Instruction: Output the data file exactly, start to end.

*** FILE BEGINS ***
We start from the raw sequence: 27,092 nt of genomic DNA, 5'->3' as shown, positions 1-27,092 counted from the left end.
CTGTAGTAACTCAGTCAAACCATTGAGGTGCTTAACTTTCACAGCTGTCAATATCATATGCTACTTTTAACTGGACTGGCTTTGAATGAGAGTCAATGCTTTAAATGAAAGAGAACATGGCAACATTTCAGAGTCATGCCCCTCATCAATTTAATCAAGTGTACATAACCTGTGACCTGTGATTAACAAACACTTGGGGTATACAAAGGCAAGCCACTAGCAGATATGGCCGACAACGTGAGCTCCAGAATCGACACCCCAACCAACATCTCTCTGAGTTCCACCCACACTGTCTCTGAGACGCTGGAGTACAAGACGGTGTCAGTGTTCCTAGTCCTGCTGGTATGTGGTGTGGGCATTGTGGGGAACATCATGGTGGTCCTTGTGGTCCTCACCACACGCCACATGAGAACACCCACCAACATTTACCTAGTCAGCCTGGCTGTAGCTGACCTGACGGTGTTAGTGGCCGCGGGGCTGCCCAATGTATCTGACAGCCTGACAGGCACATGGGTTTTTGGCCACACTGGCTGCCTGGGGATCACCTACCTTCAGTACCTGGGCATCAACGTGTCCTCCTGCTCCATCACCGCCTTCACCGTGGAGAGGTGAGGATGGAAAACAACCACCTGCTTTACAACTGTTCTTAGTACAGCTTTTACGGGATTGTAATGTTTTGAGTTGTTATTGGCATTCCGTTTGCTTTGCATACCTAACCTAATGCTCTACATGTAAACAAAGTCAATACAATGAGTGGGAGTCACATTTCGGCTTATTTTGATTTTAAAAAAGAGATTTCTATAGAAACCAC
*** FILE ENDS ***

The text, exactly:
We start from the raw sequence: 27,092 nt of genomic DNA, 5'->3' as shown, positions 1-27,092 counted from the left end.
CTGTAGTAACTCAGTCAAACCATTGAGGTGCTTAACTTTCACAGCTGTCAATATCATATGCTACTTTTAACTGGACTGGCTTTGAATGAGAGTCAATGCTTTAAATGAAAGAGAACATGGCAACATTTCAGAGTCATGCCCCTCATCAATTTAATCAAGTGTACATAACCTGTGACCTGTGATTAACAAACACTTGGGGTATACAAAGGCAAGCCACTAGCAGATATGGCCGACAACGTGAGCTCCAGAATCGACACCCCAACCAACATCTCTCTGAGTTCCACCCACACTGTCTCTGAGACGCTGGAGTACAAGACGGTGTCAGTGTTCCTAGTCCTGCTGGTATGTGGTGTGGGCATTGTGGGGAACATCATGGTGGTCCTTGTGGTCCTCACCACACGCCACATGAGAACACCCACCAACATTTACCTAGTCAGCCTGGCTGTAGCTGACCTGACGGTGTTAGTGGCCGCGGGGCTGCCCAATGTATCTGACAGCCTGACAGGCACATGGGTTTTTGGCCACACTGGCTGCCTGGGGATCACCTACCTTCAGTACCTGGGCATCAACGTGTCCTCCTGCTCCATCACCGCCTTCACCGTGGAGAGGTGAGGATGGAAAACAACCACCTGCTTTACAACTGTTCTTAGTACAGCTTTTACGGGATTGTAATGTTTTGAGTTGTTATTGGCATTCCGTTTGCTTTGCATACCTAACCTAATGCTCTACATGTAAACAAAGTCAATACAATGAGTGGGAGTCACATTTCGGCTTATTTTGATTTTAAAAAAGAGATTTCTATAGAAACCAC